Steve C. Wang: Research
Parrish Hall, Swarthmore College
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I develop statistical methods to study evolution and extinction in the fossil record. My main research areas include the following topics:
Mass extinctions and the Signor-Lipps effect. When a collection of taxa (e.g., species of dinosaurs or ammonites) are killed off simultaneously in a mass extinction, their last occurrences in the fossil record may nonetheless give the impression of a gradual extinction, due to the incompleteness of the fossil record (the Signor-Lipps effect). I develop methods for testing whether a mass (sudden) extincton has occurred, and for estimating the position and duration of such an extinction. I also study the related topic of placing confidence intervals on stratigraphic ranges, i.e., estimating the time of extinction of a taxon based on its fossil record.
Macroevolution. Using statistical analysis and paleontological databases, I study large-scale questions about the history of life. For instance, with Zoey Werbin '17 (now at Boston University) and other collaborators, I am currently investigating whether modern extinctions are more similar to background extinctions known from the fossil record, or to mass extinctions. Other examples: with Andrew Bush of the University of Connecticut, I examined whether observed extinction rates in mass extinctions are a reliable guide to the severity of the triggering mechanism. That is, does a higher extinction rate indicate a more severe cause, or can factors such as Simpson's paradox make such an inference misleading? With Peter Dodson of the University of Pennsylvania, I estimated how many kinds of dinosaurs ever lived, and whether dinosaurs were already declining before an impact at the end of the Cretaceous Period caused their ultimate extinction.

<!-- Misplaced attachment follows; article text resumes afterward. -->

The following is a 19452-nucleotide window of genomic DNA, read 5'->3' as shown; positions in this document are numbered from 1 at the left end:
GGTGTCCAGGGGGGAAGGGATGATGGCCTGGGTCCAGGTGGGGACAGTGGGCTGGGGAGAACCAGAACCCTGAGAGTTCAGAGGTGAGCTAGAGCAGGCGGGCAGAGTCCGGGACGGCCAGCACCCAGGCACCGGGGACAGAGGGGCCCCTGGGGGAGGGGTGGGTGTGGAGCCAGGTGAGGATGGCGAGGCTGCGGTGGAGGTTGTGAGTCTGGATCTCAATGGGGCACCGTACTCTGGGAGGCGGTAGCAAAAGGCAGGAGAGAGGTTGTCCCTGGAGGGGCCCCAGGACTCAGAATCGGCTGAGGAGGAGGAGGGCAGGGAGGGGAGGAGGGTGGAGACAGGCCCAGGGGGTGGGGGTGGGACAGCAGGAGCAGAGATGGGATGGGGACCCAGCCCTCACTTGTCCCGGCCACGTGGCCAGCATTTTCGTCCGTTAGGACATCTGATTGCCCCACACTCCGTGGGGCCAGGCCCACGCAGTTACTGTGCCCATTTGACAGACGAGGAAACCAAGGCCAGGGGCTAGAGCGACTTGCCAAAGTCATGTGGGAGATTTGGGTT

Evolutionary trends. Large-scale trends in the history of life (such as increase in body size, a.k.a. "Cope's Rule") may be a result of driven mechanisms (e.g., selection) or passive mechanisms (e.g., diffusion away from a lower bound). Several tests have been developed to categorize a trend as either driven or passive, but real trends are likely to be a combination of both types. I work on methods for modeling such trends and quantifying the extent to which a trend is a combination of driven and passive trends. With Jon Payne and Noel Heim of Stanford and other collaborators, I also study trends in animal body sizes over time.
The tempo of the Cambrian explosion. The Cambrian explosion was a key event in the history of life, in which representatives of most phyla (animal body plans) first appear in the fossil record. With Susannah Porter and John Moore and of UC Santa Barbara and Adam Maloof of Princeton and other collaborators, I am working on developing a statistically rigorous timeline of Early Cambrian originations, accounting for a number of possible biases such as dating error and incomplete fossil sampling. This problem is analogous to the Signor-Lipps effect in mass extinctions, but in the reverse direction.
I have also worked on a number of other topics in palebiology; see my publications for other examples.
Reearch profiles:   ResearchGate   |   Google Scholar   |   ORCID
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